Migrating SQL Server Databases to Windows Azure by Leveraging BACPAC Files

So far, we have been operating under the assumption that our existing schema and data are not fully compatible with the requirements imposed by the Azure Software as a Service (SaaS) platform. We have described methods that can be used to identify and remediate such incompatibilities and illustrated how they can be applied to a sample database (refer to Migrating SQL Server Database to Windows Azure – Resolving Incompatibility Issues for more details). Now we will take a different approach and consider a scenario in which we intend to migrate on-premise data that is already cloud-compliant. To accomplish our objective, we will employ the process of converting it into a BACPAC formatted file.

The BACPAC format was introduced as an extension of the DAC (data-tier application) format, which facilitates automated deployment of SQL Server objects (including databases and instances) by converting them into self-contained .DACPAC files. The original benefit of .BACPAC was based on its ability to contain data (in addition to schema incorporated into .DACPAC files), which provided a convenient mechanism for performing cross-premise and intra-cloud database transfers. This advantage, however, has been eliminated over a year ago (since September 2012 Release of Data-Tier Application Framework, which extended the DACPAC format to allow for inclusion of data). Considering that .DACPAC files can also be imported into SQL Server Data Tools projects for the purpose of schema modifications and other development work, the primary reason for using the .BACPAC format is its support in SQL Server 2012 Management Studio and Windows Azure Management Portal (which we will demonstrate shortly). In our presentation, we will be working with our slightly modified version of the AdventureWorks2012 database (refer to our previous post for instructions on its implementation), but you are obviously free to use any database as long as it is Azure-compliant.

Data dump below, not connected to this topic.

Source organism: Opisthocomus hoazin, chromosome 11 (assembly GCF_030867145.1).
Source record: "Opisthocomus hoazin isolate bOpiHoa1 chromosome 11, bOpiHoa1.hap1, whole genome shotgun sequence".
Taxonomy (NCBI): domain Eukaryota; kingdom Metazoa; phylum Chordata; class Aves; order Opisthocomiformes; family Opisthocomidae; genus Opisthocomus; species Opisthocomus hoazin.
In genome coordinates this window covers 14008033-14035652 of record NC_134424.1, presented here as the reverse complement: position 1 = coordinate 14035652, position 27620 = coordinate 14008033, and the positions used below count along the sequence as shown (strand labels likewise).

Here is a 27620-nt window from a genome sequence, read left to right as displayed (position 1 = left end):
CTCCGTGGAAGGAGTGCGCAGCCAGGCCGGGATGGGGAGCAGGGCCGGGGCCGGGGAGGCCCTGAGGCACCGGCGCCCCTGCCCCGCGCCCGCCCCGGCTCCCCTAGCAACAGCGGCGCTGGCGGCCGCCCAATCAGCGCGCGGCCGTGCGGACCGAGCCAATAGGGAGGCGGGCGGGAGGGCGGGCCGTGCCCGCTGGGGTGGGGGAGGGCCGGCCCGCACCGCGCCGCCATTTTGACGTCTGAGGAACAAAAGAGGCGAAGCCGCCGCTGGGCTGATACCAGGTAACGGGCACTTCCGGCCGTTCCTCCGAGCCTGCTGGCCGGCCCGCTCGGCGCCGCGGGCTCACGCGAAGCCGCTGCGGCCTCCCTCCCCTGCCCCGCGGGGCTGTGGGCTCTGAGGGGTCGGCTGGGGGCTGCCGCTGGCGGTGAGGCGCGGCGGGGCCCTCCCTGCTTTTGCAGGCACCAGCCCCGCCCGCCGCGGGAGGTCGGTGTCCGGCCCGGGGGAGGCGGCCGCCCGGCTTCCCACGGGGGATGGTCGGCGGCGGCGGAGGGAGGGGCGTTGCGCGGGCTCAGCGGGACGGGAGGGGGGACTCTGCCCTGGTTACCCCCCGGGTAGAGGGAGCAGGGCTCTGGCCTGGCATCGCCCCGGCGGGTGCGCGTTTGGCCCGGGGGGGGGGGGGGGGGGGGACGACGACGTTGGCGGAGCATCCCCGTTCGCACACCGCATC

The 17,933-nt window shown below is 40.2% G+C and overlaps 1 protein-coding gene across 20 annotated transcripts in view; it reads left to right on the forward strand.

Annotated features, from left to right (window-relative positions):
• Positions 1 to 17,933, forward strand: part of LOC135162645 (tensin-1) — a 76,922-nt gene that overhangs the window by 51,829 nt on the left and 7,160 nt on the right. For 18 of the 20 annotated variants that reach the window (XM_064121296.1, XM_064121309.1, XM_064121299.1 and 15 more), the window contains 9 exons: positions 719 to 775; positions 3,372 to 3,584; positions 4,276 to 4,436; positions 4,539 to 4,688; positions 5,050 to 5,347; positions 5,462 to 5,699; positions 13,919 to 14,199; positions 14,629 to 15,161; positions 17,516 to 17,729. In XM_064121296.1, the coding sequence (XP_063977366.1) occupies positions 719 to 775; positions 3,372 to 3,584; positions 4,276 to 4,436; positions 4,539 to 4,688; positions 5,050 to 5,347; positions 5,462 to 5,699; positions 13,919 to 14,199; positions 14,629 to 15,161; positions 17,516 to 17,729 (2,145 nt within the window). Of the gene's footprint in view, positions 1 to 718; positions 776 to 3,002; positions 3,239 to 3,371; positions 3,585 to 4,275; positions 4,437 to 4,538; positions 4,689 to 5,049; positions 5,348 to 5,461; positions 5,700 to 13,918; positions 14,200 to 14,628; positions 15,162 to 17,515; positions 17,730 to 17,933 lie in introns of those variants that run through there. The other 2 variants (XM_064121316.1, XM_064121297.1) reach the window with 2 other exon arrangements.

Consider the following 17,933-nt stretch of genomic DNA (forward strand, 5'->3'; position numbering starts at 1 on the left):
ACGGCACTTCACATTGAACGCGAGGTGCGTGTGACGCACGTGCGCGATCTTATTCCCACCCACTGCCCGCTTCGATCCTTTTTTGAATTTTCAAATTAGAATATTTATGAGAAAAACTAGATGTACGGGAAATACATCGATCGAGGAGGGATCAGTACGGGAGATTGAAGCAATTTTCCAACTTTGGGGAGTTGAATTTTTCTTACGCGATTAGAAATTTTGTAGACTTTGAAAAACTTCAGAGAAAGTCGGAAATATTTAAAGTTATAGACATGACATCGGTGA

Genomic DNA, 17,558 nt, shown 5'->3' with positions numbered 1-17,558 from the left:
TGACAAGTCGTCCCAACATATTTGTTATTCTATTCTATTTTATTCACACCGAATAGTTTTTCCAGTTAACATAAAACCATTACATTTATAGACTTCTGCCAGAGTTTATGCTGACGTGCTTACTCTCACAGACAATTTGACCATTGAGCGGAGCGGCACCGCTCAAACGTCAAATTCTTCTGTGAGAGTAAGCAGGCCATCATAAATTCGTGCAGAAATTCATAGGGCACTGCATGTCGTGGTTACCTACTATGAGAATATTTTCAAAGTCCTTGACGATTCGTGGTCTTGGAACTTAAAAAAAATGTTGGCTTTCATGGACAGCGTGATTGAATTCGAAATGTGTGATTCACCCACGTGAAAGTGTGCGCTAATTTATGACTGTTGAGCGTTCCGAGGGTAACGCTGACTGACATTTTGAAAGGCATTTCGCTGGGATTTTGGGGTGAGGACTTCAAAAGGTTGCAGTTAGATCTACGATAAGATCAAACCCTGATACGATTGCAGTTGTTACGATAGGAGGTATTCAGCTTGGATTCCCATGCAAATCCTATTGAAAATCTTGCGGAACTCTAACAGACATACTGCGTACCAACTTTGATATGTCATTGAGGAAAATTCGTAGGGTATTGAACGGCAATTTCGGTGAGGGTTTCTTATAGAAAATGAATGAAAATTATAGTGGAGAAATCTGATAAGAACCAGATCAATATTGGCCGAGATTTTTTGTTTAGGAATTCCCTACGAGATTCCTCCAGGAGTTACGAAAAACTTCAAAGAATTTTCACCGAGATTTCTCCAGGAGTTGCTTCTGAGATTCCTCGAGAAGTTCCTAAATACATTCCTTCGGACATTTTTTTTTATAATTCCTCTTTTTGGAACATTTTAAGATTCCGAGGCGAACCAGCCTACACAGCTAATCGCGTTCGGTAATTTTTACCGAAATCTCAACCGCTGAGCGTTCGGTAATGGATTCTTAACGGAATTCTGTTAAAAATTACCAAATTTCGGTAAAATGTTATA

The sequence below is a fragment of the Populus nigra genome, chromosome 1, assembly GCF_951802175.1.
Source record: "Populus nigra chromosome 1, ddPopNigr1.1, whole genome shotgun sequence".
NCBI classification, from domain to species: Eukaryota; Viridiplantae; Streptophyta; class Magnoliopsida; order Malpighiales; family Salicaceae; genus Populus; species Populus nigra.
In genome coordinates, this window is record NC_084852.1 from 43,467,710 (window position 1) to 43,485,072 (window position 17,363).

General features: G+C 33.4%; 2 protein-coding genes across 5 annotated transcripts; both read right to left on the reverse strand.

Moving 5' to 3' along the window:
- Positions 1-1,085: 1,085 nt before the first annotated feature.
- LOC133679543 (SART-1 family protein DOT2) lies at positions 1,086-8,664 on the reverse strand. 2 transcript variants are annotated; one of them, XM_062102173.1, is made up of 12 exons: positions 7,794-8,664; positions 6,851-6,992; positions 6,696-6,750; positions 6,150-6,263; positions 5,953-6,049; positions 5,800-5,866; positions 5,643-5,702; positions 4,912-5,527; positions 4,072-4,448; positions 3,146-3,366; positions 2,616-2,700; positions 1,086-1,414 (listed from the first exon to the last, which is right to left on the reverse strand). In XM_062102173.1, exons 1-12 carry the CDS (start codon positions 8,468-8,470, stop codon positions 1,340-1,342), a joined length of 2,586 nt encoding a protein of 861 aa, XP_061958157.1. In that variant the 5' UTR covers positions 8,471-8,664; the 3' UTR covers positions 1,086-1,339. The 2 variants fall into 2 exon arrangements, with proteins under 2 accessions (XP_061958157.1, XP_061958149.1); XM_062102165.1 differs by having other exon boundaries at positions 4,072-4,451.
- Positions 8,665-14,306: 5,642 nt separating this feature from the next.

In order to export the schema and data from your sample database, display its context-sensitive menu in the Object Explorer window of SQL Server Management Studio. In the menu, you will find the Task item, which will expand into the submenu with the Export Data-tier Application item. Selecting it will activate a simple wizard. On the Settings tab of its Export Settings page, you will need to point to a location where the resulting BACPAC file should be stored. You can Save to local disk or Save to Windows Azure. In case of the latter, you need to provide an existing Azure storage account, its container, and a name that the file will be given. You can also change the default location of the temporary file that is used during BACPAC generation. The Advanced tab allows you to designate tables that will be included in the export.